How we write about disability.
At the University of Edinburgh, the way we communicate should foster inclusion and be accessible to all. We will only mention a disability if it is relevant in context.
How we write about disability
We do not define a person or group by their disability or conditions. We recognise the social model of disability whereby a person is disabled by barriers in society, which is why the term ‘disabled person’ is preferable to a ‘person who is disabled’.
We recognise, however, that some people might prefer the term ‘person with a disability’ and we will always respect the personal views of the individuals we are writing about.
In general, we will ask people how they prefer to be described before writing about them.
When we write about groups of people with a particular disability, we try to use language preferred by the group. We are aware that there may not be universal consensus around terminology and our usage of terms is on the advice of our communities, who were consulted in the production of this guide.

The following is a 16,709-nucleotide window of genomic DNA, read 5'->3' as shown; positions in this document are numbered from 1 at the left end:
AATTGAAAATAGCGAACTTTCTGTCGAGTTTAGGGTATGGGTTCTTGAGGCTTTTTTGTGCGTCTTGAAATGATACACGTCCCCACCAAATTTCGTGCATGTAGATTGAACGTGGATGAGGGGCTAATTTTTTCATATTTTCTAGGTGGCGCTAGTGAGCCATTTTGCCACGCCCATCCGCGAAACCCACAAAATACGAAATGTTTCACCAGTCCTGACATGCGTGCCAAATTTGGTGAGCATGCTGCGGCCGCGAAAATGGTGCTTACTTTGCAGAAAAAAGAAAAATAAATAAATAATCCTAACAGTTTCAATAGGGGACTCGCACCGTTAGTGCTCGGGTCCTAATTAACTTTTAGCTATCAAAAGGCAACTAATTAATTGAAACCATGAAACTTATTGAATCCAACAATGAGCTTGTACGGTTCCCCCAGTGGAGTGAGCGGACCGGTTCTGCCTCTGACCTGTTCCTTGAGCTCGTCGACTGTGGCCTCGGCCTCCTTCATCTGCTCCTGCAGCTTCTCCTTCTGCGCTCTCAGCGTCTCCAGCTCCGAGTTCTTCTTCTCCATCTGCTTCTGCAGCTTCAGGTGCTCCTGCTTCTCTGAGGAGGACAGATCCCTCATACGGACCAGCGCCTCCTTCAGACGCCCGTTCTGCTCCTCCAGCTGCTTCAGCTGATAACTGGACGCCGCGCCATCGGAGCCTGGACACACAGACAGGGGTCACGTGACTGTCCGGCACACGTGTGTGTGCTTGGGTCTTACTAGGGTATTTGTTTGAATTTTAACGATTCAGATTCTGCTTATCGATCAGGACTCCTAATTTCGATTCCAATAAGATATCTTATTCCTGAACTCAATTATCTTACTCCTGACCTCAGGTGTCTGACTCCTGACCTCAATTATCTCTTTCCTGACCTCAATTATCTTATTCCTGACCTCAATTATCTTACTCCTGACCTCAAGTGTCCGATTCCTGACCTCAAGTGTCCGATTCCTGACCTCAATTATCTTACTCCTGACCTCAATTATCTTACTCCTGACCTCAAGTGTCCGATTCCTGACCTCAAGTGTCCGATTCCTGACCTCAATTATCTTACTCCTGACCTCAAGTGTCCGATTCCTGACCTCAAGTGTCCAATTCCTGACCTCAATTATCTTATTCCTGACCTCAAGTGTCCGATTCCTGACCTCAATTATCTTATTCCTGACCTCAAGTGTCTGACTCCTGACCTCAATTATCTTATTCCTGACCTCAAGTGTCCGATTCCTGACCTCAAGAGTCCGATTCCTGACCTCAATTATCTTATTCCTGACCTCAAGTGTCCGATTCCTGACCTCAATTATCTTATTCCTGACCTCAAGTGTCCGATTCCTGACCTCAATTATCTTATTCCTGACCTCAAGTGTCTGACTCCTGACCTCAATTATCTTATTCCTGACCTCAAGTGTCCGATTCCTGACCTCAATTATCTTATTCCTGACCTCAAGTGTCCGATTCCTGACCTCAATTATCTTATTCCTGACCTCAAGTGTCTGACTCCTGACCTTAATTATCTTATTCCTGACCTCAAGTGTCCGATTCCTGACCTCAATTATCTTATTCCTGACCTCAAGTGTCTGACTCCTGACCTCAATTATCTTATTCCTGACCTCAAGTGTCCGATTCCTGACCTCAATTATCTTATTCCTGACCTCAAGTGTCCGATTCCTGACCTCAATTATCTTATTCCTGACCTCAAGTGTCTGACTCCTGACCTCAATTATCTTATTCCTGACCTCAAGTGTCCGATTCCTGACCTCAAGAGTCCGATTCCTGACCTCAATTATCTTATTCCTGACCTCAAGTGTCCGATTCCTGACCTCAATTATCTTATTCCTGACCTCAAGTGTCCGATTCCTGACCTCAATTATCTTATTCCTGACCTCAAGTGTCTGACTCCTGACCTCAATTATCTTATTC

- Disabled person
- People living with cancer
- Wheelchair user
- Person living with dementia
We do not say
- Afflicted by
- Suffering from
- A victim of
If you would like more guidance about language to avoid, you might find it helpful to refer to the NHS Inclusive Language Guide.
When writing about accessibility arrangements, we place the word 'accessible' first.
- Accessible toilets
- Accessible transport
- Accessible websites and apps
We do not describe people as mentally ill.
- Mental health condition
When writing in general about conditions such as autism, ADHD or dyslexia, we use the word 'neurodiverse' or 'neurodiversity'. We may describe individuals as 'neurodivergent' or 'neuro-atypical,' depending on that person's preference. A person who is not neurodivergent is 'neurotypical.'
- 'We have a neurodiverse community.'
- 'They are neurodivergent.'
When writing about a person's condition, we will always ask a person how they would describe their condition(s) before we write about them.
The conversation about neurodiversity and the way we write about individuals and groups is ongoing in our communities.